## T_2 and compactness

Any compact $T_2$ (= Hausdorff) space $(X, \tau)$  is on the brink of being compact and being $T_2$:

(1) If we endow $X$ with a topology $\tau'$ distinct from $\tau$ such that $\tau' \supseteq \tau$, then $(X, \tau')$ is not compact any more; and
(2) if we endow $X$ with a topology $\tau'$ distinct from $\tau$ such that $\tau' \subseteq \tau$, we lose the the Hausdorff property.

More concisely, these statements say: compact $T_2$ spaces are maximal compact and minimal $T_2$. They are both quite straightforward to prove.

Which leads to the question about the converse of these statements, i.e.

(1) Is every maximal compact space $T_2$?
(2) Is every minimal $T_2$ space compact?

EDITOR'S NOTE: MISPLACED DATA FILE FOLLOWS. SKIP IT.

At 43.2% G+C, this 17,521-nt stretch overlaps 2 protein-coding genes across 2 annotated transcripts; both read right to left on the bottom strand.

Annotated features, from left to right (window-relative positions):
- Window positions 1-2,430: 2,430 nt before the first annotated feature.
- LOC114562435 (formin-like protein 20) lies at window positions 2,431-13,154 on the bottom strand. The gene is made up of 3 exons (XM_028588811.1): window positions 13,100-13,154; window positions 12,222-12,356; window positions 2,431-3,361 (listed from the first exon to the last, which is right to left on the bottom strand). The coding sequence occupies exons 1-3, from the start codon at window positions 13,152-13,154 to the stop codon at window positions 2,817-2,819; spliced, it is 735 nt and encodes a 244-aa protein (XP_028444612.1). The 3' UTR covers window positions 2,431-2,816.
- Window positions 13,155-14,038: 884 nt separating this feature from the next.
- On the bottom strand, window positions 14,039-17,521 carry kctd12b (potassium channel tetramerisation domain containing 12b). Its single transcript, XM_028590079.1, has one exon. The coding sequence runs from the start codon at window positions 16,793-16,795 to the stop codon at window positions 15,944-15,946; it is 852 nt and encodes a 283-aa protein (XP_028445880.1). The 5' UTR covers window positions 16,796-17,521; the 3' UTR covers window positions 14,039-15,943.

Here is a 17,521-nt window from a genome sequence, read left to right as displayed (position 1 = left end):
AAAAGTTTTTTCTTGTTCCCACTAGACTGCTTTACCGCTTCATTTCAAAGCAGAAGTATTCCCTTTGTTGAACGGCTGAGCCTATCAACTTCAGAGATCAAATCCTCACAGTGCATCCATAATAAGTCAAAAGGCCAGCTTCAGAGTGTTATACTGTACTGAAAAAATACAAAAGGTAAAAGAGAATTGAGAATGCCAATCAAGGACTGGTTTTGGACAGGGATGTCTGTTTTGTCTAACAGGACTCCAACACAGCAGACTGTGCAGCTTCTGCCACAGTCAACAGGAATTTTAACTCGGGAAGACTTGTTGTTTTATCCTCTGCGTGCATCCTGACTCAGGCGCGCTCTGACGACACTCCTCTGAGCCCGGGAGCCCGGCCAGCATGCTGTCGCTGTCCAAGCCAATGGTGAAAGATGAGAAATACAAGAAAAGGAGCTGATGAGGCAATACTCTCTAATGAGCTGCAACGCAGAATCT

As for the first question, the answer is No. One example is the Alexandroff compactification $\mathbb{Q}^*$ of the rationals with the Euclidean topology. Recall that the Alexandroff compactification of a Hausdorff space $(X, \tau)$ is formed by setting $X^* = X \cup \{\infty\}$ where $\infty \notin X$ and endowing $X^*$ with the topology generated by $\tau \cup \{X^* \setminus F: F \textrm{ is compact in }X\}$.

The key to showing that $\mathbb{Q}^*$ is maximal compact is the following
Lemma. A space is maximal compact if and only if every compact subset is closed.

Moreover, we cannot separate any $q \in \mathbb{Q}$ from $\infty \in \mathbb{Q}^*$ by disjoint neighborhoods, so $\mathbb{Q}^*$ is not Hausdorff.

The lemma above characterizes maximal compact spaces. On the other hand I lack a tool for tackling minimal Hausdorffness. So I can answer Question (1) above, but for its ”dual” question whether minimal $T_2$ implies compactness, I don’t have a clue. Any hints are appreciated!